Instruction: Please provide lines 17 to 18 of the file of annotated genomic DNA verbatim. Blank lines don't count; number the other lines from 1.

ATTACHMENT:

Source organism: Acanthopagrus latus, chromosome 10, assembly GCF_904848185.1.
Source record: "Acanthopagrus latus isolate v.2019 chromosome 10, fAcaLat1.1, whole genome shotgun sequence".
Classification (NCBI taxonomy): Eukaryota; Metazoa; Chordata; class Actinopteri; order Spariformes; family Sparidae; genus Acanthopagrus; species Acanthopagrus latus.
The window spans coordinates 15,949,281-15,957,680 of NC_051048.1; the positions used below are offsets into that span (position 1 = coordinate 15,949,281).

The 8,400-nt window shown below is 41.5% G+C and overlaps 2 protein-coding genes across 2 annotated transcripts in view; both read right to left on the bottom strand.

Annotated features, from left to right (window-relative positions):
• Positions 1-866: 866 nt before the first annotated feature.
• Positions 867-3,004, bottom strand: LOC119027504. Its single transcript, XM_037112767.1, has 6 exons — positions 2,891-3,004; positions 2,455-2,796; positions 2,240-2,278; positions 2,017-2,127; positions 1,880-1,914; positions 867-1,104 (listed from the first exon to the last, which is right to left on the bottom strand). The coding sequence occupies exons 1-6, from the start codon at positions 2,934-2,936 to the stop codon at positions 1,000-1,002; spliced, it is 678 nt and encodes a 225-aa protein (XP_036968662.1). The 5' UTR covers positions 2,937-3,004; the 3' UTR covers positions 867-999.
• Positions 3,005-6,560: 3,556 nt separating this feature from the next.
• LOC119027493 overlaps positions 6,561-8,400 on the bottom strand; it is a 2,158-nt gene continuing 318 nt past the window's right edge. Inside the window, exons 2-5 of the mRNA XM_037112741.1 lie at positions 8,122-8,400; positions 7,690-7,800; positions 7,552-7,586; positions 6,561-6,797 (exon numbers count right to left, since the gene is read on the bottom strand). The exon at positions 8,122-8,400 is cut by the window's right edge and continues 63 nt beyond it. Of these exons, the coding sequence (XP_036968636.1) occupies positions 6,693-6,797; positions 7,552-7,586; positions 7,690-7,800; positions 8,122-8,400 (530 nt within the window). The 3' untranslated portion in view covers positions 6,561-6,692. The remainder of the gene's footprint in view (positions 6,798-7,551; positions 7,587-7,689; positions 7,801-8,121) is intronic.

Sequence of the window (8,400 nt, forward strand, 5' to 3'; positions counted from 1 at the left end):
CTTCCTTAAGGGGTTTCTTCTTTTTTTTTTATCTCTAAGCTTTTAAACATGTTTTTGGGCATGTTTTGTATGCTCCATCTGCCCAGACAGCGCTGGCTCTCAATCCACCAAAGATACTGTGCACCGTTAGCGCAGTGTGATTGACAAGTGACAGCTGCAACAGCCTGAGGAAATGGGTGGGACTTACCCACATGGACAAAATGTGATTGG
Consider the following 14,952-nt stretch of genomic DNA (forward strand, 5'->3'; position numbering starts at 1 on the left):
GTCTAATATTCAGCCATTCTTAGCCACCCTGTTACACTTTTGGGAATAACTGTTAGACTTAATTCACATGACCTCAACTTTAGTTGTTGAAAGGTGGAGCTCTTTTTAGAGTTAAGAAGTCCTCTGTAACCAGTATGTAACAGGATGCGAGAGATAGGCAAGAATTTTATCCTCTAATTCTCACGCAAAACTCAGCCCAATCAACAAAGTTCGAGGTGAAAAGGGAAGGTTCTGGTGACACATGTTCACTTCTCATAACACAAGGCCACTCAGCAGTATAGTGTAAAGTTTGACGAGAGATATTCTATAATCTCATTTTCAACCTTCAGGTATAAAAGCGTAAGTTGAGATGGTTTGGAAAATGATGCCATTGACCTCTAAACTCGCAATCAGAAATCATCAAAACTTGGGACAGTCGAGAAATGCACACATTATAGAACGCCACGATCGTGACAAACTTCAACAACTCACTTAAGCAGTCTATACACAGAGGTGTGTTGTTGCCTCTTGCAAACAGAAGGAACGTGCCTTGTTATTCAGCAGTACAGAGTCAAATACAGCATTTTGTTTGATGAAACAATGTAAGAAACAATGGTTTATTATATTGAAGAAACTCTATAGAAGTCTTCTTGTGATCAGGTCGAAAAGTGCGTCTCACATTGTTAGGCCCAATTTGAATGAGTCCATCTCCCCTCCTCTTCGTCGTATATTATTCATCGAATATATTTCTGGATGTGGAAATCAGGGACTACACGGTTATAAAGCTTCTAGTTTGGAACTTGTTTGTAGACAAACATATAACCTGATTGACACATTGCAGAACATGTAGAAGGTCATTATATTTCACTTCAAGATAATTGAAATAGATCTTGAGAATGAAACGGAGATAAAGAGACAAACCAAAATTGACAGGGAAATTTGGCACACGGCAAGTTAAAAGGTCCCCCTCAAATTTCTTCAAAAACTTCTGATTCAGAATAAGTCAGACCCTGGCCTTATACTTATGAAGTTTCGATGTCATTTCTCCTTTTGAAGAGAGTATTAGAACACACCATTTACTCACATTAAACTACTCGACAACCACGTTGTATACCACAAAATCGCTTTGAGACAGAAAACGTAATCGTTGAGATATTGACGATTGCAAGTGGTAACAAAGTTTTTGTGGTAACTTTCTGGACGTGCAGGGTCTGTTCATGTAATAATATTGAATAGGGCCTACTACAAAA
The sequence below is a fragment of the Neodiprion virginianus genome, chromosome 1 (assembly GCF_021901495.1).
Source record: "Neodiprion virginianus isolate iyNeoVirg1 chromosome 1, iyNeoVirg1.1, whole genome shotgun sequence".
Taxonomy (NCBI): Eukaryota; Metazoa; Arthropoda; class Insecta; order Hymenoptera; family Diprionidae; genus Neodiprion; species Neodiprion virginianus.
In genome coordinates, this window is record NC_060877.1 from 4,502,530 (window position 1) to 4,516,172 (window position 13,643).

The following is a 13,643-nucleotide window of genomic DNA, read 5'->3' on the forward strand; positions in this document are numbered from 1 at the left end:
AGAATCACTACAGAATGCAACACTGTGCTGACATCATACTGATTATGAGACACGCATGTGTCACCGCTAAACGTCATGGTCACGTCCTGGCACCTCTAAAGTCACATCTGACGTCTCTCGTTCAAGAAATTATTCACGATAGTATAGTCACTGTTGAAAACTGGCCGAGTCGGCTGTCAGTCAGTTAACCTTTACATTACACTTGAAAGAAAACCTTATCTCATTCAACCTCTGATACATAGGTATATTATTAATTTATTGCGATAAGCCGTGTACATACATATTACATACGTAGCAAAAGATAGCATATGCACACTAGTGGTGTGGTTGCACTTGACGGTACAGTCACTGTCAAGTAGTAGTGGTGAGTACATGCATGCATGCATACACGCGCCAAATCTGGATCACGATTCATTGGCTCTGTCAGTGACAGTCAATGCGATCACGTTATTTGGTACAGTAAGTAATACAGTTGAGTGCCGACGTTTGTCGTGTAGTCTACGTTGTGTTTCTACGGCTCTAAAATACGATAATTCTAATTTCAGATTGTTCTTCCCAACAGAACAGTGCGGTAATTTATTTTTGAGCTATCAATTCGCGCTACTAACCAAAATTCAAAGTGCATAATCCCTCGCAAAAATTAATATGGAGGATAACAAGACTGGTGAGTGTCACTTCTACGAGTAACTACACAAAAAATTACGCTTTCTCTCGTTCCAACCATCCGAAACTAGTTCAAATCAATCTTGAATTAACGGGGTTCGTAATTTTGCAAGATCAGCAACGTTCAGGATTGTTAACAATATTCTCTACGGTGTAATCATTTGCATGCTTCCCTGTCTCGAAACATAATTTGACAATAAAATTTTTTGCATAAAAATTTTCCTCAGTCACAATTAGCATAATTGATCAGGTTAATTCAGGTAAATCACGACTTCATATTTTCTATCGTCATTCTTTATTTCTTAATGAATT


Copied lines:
Taxonomy (NCBI): Eukaryota; Metazoa; Arthropoda; class Insecta; order Hymenoptera; family Diprionidae; genus Neodiprion; species Neodiprion virginianus.
In genome coordinates, this window is record NC_060877.1 from 4,502,530 (window position 1) to 4,516,172 (window position 13,643).